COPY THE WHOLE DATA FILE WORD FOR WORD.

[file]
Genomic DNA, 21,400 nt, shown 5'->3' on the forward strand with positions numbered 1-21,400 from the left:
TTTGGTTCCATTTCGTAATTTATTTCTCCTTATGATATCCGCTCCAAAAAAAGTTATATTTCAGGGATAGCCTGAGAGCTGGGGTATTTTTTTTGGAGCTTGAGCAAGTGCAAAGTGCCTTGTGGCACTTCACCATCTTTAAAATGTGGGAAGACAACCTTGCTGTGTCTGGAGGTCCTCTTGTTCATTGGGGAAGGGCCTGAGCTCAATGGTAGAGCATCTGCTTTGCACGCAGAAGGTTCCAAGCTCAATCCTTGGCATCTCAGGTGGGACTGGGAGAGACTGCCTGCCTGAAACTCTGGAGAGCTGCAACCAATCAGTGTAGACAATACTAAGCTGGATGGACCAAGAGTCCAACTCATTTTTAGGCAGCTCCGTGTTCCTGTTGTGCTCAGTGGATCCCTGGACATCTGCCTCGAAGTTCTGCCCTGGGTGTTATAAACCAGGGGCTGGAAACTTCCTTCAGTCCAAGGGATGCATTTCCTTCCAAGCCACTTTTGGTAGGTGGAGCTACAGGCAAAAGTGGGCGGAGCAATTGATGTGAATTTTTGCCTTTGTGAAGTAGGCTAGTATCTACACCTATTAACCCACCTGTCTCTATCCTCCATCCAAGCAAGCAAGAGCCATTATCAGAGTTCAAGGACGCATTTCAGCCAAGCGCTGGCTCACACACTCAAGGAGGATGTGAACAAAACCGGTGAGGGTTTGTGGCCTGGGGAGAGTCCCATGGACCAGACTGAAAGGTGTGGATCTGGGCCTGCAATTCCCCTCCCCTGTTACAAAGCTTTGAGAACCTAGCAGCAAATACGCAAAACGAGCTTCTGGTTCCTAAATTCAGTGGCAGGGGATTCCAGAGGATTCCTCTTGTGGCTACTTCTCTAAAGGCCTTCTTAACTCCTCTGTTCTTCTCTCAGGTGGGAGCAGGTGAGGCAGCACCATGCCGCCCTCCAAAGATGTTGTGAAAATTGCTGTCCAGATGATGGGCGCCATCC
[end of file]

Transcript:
Genomic DNA, 21,400 nt, shown 5'->3' on the forward strand with positions numbered 1-21,400 from the left:
TTTGGTTCCATTTCGTAATTTATTTCTCCTTATGATATCCGCTCCAAAAAAAGTTATATTTCAGGGATAGCCTGAGAGCTGGGGTATTTTTTTTGGAGCTTGAGCAAGTGCAAAGTGCCTTGTGGCACTTCACCATCTTTAAAATGTGGGAAGACAACCTTGCTGTGTCTGGAGGTCCTCTTGTTCATTGGGGAAGGGCCTGAGCTCAATGGTAGAGCATCTGCTTTGCACGCAGAAGGTTCCAAGCTCAATCCTTGGCATCTCAGGTGGGACTGGGAGAGACTGCCTGCCTGAAACTCTGGAGAGCTGCAACCAATCAGTGTAGACAATACTAAGCTGGATGGACCAAGAGTCCAACTCATTTTTAGGCAGCTCCGTGTTCCTGTTGTGCTCAGTGGATCCCTGGACATCTGCCTCGAAGTTCTGCCCTGGGTGTTATAAACCAGGGGCTGGAAACTTCCTTCAGTCCAAGGGATGCATTTCCTTCCAAGCCACTTTTGGTAGGTGGAGCTACAGGCAAAAGTGGGCGGAGCAATTGATGTGAATTTTTGCCTTTGTGAAGTAGGCTAGTATCTACACCTATTAACCCACCTGTCTCTATCCTCCATCCAAGCAAGCAAGAGCCATTATCAGAGTTCAAGGACGCATTTCAGCCAAGCGCTGGCTCACACACTCAAGGAGGATGTGAACAAAACCGGTGAGGGTTTGTGGCCTGGGGAGAGTCCCATGGACCAGACTGAAAGGTGTGGATCTGGGCCTGCAATTCCCCTCCCCTGTTACAAAGCTTTGAGAACCTAGCAGCAAATACGCAAAACGAGCTTCTGGTTCCTAAATTCAGTGGCAGGGGATTCCAGAGGATTCCTCTTGTGGCTACTTCTCTAAAGGCCTTCTTAACTCCTCTGTTCTTCTCTCAGGTGGGAGCAGGTGAGGCAGCACCATGCCGCCCTCCAAAGATGTTGTGAAAATTGCTGTCCAGATGATGGGCGCCATCC